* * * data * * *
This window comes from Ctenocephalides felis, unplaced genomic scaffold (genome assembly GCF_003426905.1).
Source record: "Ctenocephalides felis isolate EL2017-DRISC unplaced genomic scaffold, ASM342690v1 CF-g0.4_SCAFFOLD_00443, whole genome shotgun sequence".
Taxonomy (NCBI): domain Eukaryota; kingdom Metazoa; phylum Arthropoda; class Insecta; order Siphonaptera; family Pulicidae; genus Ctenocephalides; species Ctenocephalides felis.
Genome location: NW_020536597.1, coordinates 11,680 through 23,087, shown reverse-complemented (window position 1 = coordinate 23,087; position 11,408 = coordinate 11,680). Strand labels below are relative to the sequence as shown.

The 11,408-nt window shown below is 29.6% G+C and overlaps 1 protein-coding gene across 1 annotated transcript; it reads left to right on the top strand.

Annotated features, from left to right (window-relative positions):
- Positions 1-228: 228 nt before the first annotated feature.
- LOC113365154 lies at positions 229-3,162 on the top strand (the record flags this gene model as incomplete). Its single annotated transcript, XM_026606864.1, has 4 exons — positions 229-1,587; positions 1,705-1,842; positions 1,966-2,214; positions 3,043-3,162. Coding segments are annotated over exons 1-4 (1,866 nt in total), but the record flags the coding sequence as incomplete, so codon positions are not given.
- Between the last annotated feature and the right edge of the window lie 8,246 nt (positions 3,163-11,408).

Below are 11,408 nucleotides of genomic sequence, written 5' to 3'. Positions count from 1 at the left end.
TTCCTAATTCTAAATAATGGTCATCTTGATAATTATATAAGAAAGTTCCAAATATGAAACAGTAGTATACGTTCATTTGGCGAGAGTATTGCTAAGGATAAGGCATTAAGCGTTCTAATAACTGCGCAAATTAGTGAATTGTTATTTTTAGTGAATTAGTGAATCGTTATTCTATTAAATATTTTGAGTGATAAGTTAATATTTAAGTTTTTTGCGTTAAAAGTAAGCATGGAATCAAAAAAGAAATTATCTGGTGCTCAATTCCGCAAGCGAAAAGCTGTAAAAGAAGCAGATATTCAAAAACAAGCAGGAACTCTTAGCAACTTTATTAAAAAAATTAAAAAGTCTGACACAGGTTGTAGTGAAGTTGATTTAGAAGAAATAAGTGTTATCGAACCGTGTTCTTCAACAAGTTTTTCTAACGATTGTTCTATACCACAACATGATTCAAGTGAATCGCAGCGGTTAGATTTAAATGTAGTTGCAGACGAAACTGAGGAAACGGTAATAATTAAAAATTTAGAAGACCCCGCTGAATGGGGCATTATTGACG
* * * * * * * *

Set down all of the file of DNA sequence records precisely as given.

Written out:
This window comes from Ctenocephalides felis, unplaced genomic scaffold (genome assembly GCF_003426905.1).
Source record: "Ctenocephalides felis isolate EL2017-DRISC unplaced genomic scaffold, ASM342690v1 CF-g0.4_SCAFFOLD_00443, whole genome shotgun sequence".
Taxonomy (NCBI): domain Eukaryota; kingdom Metazoa; phylum Arthropoda; class Insecta; order Siphonaptera; family Pulicidae; genus Ctenocephalides; species Ctenocephalides felis.
Genome location: NW_020536597.1, coordinates 11,680 through 23,087, shown reverse-complemented (window position 1 = coordinate 23,087; position 11,408 = coordinate 11,680). Strand labels below are relative to the sequence as shown.

The 11,408-nt window shown below is 29.6% G+C and overlaps 1 protein-coding gene across 1 annotated transcript; it reads left to right on the top strand.

Annotated features, from left to right (window-relative positions):
- Positions 1-228: 228 nt before the first annotated feature.
- LOC113365154 lies at positions 229-3,162 on the top strand (the record flags this gene model as incomplete). Its single annotated transcript, XM_026606864.1, has 4 exons — positions 229-1,587; positions 1,705-1,842; positions 1,966-2,214; positions 3,043-3,162. Coding segments are annotated over exons 1-4 (1,866 nt in total), but the record flags the coding sequence as incomplete, so codon positions are not given.
- Between the last annotated feature and the right edge of the window lie 8,246 nt (positions 3,163-11,408).

Below are 11,408 nucleotides of genomic sequence, written 5' to 3'. Positions count from 1 at the left end.
TTCCTAATTCTAAATAATGGTCATCTTGATAATTATATAAGAAAGTTCCAAATATGAAACAGTAGTATACGTTCATTTGGCGAGAGTATTGCTAAGGATAAGGCATTAAGCGTTCTAATAACTGCGCAAATTAGTGAATTGTTATTTTTAGTGAATTAGTGAATCGTTATTCTATTAAATATTTTGAGTGATAAGTTAATATTTAAGTTTTTTGCGTTAAAAGTAAGCATGGAATCAAAAAAGAAATTATCTGGTGCTCAATTCCGCAAGCGAAAAGCTGTAAAAGAAGCAGATATTCAAAAACAAGCAGGAACTCTTAGCAACTTTATTAAAAAAATTAAAAAGTCTGACACAGGTTGTAGTGAAGTTGATTTAGAAGAAATAAGTGTTATCGAACCGTGTTCTTCAACAAGTTTTTCTAACGATTGTTCTATACCACAACATGATTCAAGTGAATCGCAGCGGTTAGATTTAAATGTAGTTGCAGACGAAACTGAGGAAACGGTAATAATTAAAAATTTAGAAGACCCCGCTGAATGGGGCATTATTGACG